BREXIT should be an opportunity to cut tax and go green, experts say.
They called for Chancellor Rishi Sunak to use his new freedoms to scrap VAT on eco-products such as solar panels, electric cars and double glazing.
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Hayden Wood, boss of renewable energy firm Bulb, said making the move in next month’s Budget would show Britain meant business ahead of hosting the COP26 UN climate summit in November.
Tory MP Robert Goodwill, who sits on the Environmental Audit Committee, backed the call to help poorer Brits make their homes more eco-friendly, for instance by improving insulation.
He told The Sun’s Green Team campaign: “We already penalise people with taxes on cigarettes — why not try to incentivise people to do the right things?
“The Chancellor should definitely be trying to do that for the people who find it most difficult to improve their homes, and they are the people who would benefit from it.”
While in the EU, Britain was unable to set VAT on many products.
But since Brexit, Mr Sunak has already ditched the tampon tax on sanitary products.
Last night, Treasury sources refused to comment on tax policies ahead of the Budget, but stressed that the Chancellor was always open to ideas from colleagues.
And a Treasury spokesman said: “We’re committed to building back better and greener from the pandemic.”
Bulb’s full letter to Rishi Sunak
I’m writing to ask you to take urgent action in the upcoming 2021 Budget and make green products more affordable by reducing the rate of VAT charged on them to zero.
Ahead of COP26 this year, Bulb’s calling for the UK to show bold commitment to the green recovery by extending VAT exemption to electric vehicles (EVs) and associated charging technology, heat pumps, batteries, solar panels, secondary or double glazing, low carbon boilers and white goods, as well as insulation and other energy efficiency fittings.
Many of these products are currently levied at the full 20% VAT rate.
Making low carbon products and green technology cheaper will provide a welcome cash boost for hard-pressed families.
For example, cutting VAT would reduce the cost to consumers of a Honda E, a mass-market pure EV, by over £4,500, making it more affordable for drivers to switch away from petrol and diesel vehicles ahead of the 2030 ban that the government has announced.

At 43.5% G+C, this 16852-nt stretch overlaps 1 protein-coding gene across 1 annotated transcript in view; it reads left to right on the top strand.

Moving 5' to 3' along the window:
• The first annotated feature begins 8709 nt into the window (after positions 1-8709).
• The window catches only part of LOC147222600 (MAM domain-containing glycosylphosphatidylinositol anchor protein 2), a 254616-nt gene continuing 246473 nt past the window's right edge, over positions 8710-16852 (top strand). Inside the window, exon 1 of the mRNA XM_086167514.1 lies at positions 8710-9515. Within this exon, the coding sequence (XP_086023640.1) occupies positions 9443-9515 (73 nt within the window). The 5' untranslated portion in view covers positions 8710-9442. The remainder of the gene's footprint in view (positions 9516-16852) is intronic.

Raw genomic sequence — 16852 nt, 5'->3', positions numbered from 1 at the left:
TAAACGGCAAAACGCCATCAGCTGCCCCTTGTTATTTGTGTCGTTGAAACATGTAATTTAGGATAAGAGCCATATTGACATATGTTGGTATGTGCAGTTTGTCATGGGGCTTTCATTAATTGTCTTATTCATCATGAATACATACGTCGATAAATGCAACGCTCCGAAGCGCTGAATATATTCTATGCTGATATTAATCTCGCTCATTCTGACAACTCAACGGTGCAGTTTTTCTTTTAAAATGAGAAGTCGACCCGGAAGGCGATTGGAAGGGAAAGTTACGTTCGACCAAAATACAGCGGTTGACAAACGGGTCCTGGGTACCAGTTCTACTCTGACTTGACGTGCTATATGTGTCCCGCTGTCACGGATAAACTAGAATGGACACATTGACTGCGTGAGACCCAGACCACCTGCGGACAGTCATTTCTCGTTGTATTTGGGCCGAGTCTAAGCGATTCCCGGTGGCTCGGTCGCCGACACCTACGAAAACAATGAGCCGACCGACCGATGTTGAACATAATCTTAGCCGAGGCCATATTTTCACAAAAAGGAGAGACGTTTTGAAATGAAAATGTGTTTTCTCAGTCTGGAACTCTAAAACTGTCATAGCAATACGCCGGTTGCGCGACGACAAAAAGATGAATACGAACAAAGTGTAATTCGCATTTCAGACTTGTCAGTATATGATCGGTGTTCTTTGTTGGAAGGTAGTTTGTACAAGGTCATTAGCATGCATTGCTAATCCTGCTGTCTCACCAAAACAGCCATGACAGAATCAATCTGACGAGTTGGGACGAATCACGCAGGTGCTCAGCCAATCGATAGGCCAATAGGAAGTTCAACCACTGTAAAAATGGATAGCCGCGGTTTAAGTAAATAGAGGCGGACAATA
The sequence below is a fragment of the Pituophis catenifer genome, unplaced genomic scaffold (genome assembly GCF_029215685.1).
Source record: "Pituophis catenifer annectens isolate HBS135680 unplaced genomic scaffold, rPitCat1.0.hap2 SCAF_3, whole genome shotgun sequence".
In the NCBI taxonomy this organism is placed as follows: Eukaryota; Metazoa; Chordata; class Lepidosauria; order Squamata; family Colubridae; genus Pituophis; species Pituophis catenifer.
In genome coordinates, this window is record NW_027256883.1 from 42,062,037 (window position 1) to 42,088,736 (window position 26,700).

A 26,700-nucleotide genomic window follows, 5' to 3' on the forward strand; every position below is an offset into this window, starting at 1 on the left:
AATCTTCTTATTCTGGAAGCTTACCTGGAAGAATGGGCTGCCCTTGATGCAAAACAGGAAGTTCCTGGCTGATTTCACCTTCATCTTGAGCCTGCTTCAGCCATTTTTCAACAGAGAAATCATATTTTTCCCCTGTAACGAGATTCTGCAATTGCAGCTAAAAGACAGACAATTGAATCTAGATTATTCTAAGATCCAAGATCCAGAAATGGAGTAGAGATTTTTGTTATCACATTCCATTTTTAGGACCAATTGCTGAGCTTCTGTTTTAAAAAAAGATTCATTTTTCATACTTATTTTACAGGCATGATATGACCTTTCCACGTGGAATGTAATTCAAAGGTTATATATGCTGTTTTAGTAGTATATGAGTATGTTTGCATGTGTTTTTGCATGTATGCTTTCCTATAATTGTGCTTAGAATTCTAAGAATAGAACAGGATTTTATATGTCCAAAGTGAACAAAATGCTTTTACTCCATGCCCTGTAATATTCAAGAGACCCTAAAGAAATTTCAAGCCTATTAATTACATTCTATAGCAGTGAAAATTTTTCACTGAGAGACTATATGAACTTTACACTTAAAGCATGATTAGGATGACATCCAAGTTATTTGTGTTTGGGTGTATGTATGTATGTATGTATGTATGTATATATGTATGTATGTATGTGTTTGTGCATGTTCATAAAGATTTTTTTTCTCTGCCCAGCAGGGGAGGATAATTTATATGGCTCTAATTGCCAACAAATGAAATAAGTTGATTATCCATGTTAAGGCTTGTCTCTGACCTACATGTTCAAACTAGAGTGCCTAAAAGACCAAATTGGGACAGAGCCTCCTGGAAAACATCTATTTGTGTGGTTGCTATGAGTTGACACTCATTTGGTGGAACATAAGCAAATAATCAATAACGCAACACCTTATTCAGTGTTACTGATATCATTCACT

In December of last year, the government committed to reducing greenhouse gas emissions by at least 68% by 2030, compared to 1990 levels.
To achieve this, and for the UK to meet net zero by 2050, we need to make 2,000 homes carbon neutral every day for the next 11,000 days.
We can use the powers we have gained by leaving the EU, such as the ability to change VAT levies for certain products, to take a step closer to reaching our climate goals, and encourage the British public to do their part.
Families shouldn’t be taxed for choosing green options, and low-carbon technology must be affordable for everyone.
Bulb is passionate about ensuring that everyone is able to take part in the green revolution.
I greatly appreciate the significant steps that you and the government have taken to help the country recover from the COVID-19 crisis, and the world-leading commitments the UK has made to net zero.
I also recognise the strain this has placed on our public finances.
However, we must also consider how we can use the recovery to support families and consumers, encouraging them to make decisions that help to fight the climate crisis.
Hayden Wood, Co-founder and CEO of Bulb
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